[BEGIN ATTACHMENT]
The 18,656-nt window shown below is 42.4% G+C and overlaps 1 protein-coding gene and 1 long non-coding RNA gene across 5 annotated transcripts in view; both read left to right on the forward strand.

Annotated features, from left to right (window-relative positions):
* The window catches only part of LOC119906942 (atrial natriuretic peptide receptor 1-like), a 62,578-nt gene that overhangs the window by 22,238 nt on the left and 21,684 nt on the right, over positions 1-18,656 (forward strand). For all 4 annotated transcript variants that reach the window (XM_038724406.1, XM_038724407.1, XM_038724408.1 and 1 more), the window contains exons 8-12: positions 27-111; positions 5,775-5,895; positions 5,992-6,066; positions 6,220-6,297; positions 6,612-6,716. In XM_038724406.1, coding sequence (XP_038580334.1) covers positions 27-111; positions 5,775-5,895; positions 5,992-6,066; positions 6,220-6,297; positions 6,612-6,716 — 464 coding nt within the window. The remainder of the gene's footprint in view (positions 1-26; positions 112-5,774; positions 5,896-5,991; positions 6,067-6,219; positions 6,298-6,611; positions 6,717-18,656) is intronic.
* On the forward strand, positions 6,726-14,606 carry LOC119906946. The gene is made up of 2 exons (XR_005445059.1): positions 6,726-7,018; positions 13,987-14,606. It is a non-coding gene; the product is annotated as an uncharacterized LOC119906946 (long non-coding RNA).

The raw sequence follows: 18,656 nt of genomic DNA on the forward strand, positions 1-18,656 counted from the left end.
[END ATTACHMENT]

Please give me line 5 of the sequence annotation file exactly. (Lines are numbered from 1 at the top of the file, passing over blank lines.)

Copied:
The raw sequence follows: 18,656 nt of genomic DNA on the forward strand, positions 1-18,656 counted from the left end.